Monday, February 22, 2010
Tuesday, January 26, 2010
A hand-built model of an early flying dinosaur may explain precisely how the four wings of Microraptor gui helped it glide down from trees.
Basing their work on a cast of a very fresh-looking fossil, University of Kansas scientists created a model airplane-like mock dinosaur made out of plywood, balsa, and carbon fiber. Then, they attached one of three sets of test wings of dissimilar configurations to the body with rubber bands. The wings even featured real bird feathers whittled into likely shapes.
We went rear and forth. We thought, maybe we’ll do 3-D graphics and it’ll look actually cool. But it’s more precise to do the modeling directly from the specimen, said Dave Burnham, a paleontologist at the University of Kansas and co-author of a new paper on the work in the actions of the National Academies of Sciences.
Microraptor gui was a little dinosaur species that lived about 120 million years ago. About two dozen specimens have been recovered from close to Liaoning, China. The Kansas team was lent one well-preserved fossil, from which they began their rebuilding efforts.
With the model in hand, they were capable to test how the animals might have glided, by attaching them to a catapult that imparted a reliable amount of thrust to send them flying through the air. By measuring the distances that the dissimilar wing configurations allowed the model dinosaurs to fly, they were able to determine which wing type would have been most competent.
The biomechanical reconstruction of flying creatures not seen today is a tricky business. Burnham and his collaborator, University of Kansas paleontologist David Alexander, argue that the birds most likely glided with their legs splayed out — not unlike a flying squirrel.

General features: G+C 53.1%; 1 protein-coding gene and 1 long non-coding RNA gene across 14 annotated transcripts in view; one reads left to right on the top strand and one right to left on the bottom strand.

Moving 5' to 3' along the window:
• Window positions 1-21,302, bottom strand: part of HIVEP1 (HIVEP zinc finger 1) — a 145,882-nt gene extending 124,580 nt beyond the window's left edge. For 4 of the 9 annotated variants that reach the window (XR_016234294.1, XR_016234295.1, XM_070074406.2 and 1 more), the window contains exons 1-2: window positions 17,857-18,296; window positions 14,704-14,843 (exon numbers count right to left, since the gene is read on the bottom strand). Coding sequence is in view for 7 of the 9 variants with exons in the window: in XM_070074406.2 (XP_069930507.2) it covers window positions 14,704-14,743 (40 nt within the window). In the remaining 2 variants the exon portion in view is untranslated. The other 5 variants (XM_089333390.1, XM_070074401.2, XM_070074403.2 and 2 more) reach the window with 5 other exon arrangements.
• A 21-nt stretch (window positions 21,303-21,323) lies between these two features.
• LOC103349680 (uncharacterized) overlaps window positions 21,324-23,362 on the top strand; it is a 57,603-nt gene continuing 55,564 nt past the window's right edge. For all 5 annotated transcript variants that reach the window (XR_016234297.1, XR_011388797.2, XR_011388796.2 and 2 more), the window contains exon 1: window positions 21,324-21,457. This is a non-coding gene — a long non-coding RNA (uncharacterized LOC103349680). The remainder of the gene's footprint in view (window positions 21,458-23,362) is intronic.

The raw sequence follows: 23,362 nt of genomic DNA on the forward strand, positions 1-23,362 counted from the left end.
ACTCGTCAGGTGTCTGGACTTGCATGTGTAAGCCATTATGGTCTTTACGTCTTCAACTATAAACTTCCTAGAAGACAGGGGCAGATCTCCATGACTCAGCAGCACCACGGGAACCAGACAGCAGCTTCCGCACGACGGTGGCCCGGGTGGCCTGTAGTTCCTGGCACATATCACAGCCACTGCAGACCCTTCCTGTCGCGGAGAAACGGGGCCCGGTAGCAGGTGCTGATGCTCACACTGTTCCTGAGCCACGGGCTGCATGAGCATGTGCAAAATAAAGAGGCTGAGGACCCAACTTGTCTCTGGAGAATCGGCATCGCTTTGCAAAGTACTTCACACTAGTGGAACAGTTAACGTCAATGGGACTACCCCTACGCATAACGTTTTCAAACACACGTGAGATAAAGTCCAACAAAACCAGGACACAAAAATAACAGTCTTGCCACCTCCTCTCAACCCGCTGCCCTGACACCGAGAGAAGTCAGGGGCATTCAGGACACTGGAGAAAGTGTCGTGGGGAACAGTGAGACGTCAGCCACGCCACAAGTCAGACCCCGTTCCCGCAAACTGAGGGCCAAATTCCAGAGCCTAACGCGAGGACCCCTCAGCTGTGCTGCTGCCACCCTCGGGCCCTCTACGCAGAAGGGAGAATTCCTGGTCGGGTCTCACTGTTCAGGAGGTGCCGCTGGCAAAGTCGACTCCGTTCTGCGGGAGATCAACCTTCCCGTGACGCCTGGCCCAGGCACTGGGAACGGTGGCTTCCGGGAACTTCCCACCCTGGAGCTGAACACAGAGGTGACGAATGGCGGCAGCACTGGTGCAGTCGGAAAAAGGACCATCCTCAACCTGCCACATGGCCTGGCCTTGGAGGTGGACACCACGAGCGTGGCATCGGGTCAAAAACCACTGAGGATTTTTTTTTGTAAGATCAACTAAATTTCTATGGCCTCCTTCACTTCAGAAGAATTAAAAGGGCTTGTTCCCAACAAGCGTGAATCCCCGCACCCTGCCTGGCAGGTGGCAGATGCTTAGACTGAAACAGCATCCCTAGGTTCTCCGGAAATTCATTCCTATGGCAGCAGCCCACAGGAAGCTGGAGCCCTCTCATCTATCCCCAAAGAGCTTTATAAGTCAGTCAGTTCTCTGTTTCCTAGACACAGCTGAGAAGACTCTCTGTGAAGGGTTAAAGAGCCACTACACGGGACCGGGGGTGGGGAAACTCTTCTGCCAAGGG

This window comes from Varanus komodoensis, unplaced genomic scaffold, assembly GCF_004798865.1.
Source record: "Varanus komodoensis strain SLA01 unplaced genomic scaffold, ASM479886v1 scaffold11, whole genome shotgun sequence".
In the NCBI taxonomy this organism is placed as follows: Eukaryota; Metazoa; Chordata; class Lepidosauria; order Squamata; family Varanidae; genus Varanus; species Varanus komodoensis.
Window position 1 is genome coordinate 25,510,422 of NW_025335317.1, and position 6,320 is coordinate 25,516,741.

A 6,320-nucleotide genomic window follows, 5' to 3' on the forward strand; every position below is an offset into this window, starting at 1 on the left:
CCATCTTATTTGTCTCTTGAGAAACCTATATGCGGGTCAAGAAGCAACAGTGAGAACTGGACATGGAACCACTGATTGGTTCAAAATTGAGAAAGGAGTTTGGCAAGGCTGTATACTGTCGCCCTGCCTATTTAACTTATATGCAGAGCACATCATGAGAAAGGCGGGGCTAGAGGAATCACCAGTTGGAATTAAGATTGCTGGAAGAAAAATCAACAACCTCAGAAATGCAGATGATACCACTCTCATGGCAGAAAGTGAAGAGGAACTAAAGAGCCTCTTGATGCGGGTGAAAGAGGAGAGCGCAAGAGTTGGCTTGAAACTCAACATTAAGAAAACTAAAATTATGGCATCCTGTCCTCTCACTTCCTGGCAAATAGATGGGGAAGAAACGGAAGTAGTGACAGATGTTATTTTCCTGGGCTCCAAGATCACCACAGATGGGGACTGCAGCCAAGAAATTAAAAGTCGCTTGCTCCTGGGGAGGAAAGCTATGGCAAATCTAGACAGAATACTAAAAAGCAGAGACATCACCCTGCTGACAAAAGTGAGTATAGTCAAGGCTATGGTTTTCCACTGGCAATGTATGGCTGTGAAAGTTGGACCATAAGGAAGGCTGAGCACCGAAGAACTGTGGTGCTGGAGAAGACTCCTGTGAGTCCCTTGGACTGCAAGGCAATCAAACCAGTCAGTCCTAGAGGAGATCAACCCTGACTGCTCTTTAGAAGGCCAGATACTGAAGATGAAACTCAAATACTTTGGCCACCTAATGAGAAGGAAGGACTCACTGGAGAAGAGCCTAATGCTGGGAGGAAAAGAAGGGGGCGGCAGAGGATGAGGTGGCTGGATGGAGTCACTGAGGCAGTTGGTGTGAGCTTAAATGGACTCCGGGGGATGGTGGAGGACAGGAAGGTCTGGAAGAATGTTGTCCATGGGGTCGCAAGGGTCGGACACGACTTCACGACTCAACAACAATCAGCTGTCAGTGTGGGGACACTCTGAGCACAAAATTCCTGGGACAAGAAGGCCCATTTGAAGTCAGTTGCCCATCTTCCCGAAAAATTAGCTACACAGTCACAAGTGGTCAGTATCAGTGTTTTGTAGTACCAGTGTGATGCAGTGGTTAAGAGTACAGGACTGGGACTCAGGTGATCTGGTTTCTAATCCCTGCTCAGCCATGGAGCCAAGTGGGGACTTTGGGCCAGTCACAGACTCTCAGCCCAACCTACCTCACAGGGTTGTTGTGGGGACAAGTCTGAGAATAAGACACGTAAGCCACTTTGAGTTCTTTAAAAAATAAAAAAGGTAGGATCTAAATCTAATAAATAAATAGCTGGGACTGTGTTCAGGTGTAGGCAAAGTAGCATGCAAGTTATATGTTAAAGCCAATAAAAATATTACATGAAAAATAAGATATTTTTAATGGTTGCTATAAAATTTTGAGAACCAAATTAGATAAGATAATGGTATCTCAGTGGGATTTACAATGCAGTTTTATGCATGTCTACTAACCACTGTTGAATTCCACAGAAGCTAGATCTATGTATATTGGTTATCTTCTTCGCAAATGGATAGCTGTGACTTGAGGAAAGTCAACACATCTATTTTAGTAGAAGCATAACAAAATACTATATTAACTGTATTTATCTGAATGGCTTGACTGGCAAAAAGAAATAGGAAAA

Others argue for a dissimilar wing configuration, in which both sets of wings are parallel to each other, what they call a biplane configuration. Sankar Chatterjee, a paleontologist at Texas Tech, and R. Jack Templin, an independent scholar, say that as an alternative of splaying out like a squirrel, the animal would have tucked its legs below itself.
Monday, January 25, 2010
They escaped custody when they appeared before Norwich courts.
Prosecutor Lisa Britton said: They broke into the Ice Age indulgence hut and stole sweets, fizzy drinks and other confectionary to the value of £100. Some of these items were afterward found strewn around the park in plastic bags.
They also smashed the hut as they broke in and some of the dinosaurs had been moved out of place.
Wayne Gray, 26, of Catton Grove highway, Norwich, and Paul Sillis, 18, of Berners Close, Norwich, both admitted two counts of theft after they returned to the park and carried out the matching offence.
Richard Harvey, 22, of Julian highway, Spixworth; Jody Newton, 25, of St Leonards Road, Norwich; and Kirsty Gray, 20, of West Acre Drive, Norwich, every one admitted one count of theft.
The court heard that none had been in serious problem before. In mitigation James Burrows said their behavior had been brainless but not malicious and amounted to tomfoolery.
He added: It seemed like a excellent idea and was fun at the time but it has led to these five young people appearing before the court on some quite grave charges.
Magistrate John Nicholls said that the cases of Wayne Gray and Sillis were provoked by the fact they returned and repeated their offense.
Wayne Gray and Sillis were sentenced to 180 hours amateur work for the community with £105 in compensation and costs. Harvey and Norton were sentenced to 120 hours amateur work with £75 compensation and costs. Kirsty Gray was given a 12 month conditional discharge with recompense and costs of £75.
Monday, January 11, 2010